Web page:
This report discusses funding the Sustainable Development Goals (SDGs), with a particular focus on tackling excessive levels of indebtedness, fighting tax evasion and capital flight from developing economies, as well as mobilising private capital. It shows why $80 trillion of long-term institutional capital should invest in emerging and developing economies to generate additional returns and diversify risk. It delves into the details of how Development Finance Institutions (DFIs) can help catalyse such investments (including through the use of blending), and how they need to change their business model to best deliver on SDG funding. It makes concrete recommendations for development policy in Norway and beyond. The report was published in collaboration with CIVITA and was funded by the Gates Foundation.
The Report looks at why sustainable investing makes financial sense for institutional investors such as the Norwegian Sovereign Wealth Fund. It demonstrates the key trends in the industry, and shows how investing sustainably is key for long-term returns. Main ESG principles are discussed, exploring how various institutional investors are incorporating sustainability in their investment strategies.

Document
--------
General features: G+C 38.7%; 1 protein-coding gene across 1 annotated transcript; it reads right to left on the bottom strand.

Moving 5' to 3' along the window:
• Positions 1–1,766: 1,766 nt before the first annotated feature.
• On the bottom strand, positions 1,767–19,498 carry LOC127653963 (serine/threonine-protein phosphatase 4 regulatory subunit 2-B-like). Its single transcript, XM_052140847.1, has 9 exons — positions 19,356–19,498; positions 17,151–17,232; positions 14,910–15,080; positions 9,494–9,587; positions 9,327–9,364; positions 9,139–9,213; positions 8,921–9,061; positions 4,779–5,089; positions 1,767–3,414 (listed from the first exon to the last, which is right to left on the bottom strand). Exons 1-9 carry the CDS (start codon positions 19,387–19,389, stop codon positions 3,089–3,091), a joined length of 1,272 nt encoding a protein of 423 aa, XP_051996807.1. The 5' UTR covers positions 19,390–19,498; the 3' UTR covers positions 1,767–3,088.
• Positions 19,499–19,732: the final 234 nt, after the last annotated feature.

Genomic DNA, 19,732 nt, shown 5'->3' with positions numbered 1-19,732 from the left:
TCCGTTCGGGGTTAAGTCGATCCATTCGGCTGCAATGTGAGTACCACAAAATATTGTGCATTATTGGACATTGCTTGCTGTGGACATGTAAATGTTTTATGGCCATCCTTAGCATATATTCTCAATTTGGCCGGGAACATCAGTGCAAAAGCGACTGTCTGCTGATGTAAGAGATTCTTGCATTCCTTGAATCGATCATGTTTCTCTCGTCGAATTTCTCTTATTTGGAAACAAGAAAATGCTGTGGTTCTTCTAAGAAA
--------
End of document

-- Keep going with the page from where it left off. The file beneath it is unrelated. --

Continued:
This paper examines the conclusion by the Norwegian Ministry of Finance not to invest in unlisted infrastructure. It also explores the advantages and disadvantages related to the developmental effects of the SPU increasing its real estate investments, but not investing in infrastructure.